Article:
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Message tracking logs - mailbox server being decomm - Exchange 2013

Posted on 2016-10-18
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Currently got 4 mailbox servers - call them A, B, C, and D.

All mailbox databases have been moved off A. All transport rules have been disabled on A,.
However, if you run message tracking query, obviously, there are log files on A pertaining to previous emails processed by A.

We now need to decommision server A. Problem is if we do this then surely we're losing all the message tracking logs off A? Admitedly, we're not getting any new messages processed by A but if we need to search tracking logs we're losing info if we turn off A.

Is there any way around this? Copying logs to one of the remainign servers etc?
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Question by:paulfoel
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Niten Kumar earned 2000 total points
ID: 41848034
The "Search Message Tracking Logs" section from the documentation states:

You can't copy the message tracking log files from another Exchange server and then search them by using the Get-MessageTrackingLog cmdlet. Also, if you manually save an existing message tracking log file, the change in the file's date-time stamp breaks the query logic that Exchange uses to search the message tracking logs.

But as the logs are plain text files in a simplistic structure you would be able to rename the log files to integrate them with the existing ones on a different server. The file name is something along MSTRKyyymmdd-n.log where n is an increment with a maximum of 9999. If you have not used a copy method which would pertain the last write access time stamp, you probably would want to set the copied files' last write timestamps e.g. using the LastWriteTime property of the FileInfo object accordingly.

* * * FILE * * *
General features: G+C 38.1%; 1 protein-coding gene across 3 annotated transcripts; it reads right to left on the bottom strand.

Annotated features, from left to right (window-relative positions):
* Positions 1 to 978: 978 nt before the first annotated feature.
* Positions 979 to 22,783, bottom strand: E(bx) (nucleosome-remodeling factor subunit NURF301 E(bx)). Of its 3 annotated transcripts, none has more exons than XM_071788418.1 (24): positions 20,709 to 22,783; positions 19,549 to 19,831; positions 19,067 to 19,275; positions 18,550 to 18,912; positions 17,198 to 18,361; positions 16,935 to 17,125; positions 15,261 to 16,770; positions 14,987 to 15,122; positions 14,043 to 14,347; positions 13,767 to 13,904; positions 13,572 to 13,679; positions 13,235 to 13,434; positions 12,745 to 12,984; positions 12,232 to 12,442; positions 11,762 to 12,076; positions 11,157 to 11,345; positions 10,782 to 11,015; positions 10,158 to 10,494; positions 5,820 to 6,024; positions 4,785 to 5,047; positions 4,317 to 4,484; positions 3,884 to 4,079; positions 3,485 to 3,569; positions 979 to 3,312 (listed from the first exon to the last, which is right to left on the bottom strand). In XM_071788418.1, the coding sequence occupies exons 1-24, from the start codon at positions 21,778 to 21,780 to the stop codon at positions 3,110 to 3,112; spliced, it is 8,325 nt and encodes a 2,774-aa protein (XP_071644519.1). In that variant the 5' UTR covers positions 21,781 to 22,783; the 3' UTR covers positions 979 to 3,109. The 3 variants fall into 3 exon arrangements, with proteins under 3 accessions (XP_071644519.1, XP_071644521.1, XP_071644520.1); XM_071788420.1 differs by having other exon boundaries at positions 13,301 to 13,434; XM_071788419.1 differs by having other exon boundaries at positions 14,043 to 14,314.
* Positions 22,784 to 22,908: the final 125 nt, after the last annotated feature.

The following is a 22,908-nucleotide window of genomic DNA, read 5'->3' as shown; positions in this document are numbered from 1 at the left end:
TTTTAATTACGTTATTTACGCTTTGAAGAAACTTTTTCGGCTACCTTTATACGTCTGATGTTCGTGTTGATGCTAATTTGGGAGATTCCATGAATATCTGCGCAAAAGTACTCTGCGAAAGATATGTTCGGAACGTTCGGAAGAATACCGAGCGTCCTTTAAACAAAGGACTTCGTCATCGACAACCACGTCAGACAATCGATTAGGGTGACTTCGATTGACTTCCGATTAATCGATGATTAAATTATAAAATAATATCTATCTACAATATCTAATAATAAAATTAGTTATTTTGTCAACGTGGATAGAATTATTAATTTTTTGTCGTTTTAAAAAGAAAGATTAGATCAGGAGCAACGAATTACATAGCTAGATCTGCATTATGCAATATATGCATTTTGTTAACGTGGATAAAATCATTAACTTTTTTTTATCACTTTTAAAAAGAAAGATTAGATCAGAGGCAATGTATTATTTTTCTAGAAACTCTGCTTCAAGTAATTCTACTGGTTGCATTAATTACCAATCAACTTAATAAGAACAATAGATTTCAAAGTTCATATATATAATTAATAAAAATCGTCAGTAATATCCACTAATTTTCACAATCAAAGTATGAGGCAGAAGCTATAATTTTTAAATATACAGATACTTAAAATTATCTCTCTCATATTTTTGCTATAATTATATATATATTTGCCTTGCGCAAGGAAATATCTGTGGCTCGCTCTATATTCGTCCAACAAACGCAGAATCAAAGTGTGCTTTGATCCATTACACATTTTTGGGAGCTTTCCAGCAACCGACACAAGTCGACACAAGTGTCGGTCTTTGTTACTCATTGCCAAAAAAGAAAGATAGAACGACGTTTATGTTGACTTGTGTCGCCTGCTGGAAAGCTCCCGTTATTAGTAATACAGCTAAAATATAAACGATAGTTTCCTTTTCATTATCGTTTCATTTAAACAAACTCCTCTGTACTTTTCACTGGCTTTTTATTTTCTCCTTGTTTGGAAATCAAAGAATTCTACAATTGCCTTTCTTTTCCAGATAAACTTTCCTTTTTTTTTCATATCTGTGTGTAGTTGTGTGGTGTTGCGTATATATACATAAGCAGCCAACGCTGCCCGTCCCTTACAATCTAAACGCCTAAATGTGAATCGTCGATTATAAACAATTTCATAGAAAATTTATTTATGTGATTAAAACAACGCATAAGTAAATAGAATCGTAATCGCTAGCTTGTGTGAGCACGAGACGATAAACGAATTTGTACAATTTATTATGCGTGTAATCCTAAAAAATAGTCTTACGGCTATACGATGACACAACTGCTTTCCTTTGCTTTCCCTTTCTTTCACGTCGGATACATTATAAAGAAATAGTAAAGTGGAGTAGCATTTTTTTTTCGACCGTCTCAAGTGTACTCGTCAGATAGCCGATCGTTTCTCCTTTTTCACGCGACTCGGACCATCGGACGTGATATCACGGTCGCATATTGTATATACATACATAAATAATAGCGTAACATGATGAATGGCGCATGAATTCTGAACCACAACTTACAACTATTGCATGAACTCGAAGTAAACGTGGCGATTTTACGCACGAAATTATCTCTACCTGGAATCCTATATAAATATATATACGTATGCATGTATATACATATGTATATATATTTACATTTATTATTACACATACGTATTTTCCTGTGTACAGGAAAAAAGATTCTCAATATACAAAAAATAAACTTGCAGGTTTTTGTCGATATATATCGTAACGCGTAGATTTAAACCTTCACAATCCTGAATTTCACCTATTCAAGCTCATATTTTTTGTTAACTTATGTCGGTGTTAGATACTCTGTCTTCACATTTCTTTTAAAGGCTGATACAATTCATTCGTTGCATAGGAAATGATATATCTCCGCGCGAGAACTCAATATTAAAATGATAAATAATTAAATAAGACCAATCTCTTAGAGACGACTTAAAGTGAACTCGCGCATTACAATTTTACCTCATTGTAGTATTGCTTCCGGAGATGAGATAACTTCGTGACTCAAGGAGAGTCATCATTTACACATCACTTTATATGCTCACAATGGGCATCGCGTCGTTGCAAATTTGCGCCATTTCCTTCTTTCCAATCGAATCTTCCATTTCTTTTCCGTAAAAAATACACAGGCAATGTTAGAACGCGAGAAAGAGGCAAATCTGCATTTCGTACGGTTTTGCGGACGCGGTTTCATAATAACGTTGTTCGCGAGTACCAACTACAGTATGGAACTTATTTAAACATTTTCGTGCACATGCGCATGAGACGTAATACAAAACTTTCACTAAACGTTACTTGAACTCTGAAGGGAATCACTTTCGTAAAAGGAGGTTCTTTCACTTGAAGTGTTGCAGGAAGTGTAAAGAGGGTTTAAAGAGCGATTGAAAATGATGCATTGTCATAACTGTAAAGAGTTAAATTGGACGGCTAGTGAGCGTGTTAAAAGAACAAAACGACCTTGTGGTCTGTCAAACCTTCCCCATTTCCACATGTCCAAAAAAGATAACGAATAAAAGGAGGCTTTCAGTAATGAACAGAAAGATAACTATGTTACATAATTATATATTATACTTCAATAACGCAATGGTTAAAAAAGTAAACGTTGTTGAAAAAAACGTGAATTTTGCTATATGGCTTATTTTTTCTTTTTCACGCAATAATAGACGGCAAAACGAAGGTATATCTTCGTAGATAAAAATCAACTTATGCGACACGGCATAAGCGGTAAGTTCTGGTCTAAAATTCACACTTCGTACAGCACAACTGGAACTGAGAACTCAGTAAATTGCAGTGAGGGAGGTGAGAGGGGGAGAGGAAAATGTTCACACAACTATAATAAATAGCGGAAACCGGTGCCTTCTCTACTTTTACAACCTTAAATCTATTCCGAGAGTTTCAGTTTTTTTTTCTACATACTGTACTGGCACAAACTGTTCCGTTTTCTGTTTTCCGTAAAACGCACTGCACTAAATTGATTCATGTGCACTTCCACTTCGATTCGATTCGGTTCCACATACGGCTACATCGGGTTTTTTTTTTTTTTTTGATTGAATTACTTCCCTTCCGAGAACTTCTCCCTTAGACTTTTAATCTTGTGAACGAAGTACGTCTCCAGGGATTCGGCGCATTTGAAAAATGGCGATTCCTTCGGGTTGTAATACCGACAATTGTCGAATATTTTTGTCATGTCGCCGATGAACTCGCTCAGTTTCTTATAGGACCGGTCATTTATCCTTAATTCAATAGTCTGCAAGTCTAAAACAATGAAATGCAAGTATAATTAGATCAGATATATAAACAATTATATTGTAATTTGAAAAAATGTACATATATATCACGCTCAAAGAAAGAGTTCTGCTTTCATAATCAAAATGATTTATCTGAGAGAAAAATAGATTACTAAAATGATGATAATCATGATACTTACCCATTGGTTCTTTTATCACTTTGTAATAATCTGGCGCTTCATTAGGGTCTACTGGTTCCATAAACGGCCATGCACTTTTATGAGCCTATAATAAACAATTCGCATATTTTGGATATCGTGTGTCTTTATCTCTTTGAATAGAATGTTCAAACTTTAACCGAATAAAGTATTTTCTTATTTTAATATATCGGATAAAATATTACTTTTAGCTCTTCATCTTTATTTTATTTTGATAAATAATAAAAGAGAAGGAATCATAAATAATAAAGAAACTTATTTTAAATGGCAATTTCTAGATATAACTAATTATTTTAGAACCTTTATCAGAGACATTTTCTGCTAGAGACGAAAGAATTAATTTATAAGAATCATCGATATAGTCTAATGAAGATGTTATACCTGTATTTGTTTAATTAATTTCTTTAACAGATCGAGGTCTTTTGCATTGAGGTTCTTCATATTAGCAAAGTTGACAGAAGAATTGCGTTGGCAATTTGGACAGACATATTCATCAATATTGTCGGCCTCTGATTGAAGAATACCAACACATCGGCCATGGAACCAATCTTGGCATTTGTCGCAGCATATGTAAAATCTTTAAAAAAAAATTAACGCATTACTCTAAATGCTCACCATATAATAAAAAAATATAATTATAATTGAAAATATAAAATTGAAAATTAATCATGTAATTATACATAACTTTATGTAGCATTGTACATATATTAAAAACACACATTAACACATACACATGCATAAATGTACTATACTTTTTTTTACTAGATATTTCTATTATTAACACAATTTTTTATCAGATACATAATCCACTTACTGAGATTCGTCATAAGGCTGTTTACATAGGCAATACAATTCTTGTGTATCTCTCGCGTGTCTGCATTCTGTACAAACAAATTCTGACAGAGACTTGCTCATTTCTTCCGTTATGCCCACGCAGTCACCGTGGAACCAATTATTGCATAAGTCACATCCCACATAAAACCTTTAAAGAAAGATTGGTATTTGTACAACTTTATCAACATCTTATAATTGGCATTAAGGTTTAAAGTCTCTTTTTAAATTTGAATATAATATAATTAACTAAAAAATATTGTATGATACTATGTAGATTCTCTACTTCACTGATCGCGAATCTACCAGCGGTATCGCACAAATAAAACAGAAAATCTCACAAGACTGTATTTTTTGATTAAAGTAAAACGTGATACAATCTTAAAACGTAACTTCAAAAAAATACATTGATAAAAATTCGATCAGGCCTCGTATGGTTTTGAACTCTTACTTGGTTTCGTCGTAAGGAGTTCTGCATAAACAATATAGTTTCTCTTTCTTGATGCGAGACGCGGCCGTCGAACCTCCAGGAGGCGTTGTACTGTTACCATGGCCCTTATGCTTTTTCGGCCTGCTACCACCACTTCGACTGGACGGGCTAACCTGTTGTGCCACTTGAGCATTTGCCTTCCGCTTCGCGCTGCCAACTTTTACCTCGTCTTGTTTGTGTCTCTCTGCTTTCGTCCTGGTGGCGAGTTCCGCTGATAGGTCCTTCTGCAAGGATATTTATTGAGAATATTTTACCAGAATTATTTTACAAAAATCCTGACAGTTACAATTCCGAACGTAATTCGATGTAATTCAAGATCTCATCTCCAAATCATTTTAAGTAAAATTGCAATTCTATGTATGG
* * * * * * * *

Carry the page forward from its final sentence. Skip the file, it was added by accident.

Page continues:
Events obviously would not be in a chronological order - this might impact searchability by time (not sure if it really is going to be the case). I simply would try it out with a couple of manually renamed log files and script a renaming function for the rest, if it works out.

You also could pull the data using Get-MessageTrackingLog and dump it to a file using Export-Clixml so you could reload it later and filter on the results using Powershell functions, if needed. This however would require you to use a different function to load the object and deprive you of Get-MessageTrackingLog-specific filters.
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by:paulfoel
ID: 41848036
Thanks. I'd thought of these things. Perhaps exporting the logs is the easiest option allowing for the drwabacks with this method. After all, in three months or so we wont need to worry any more.
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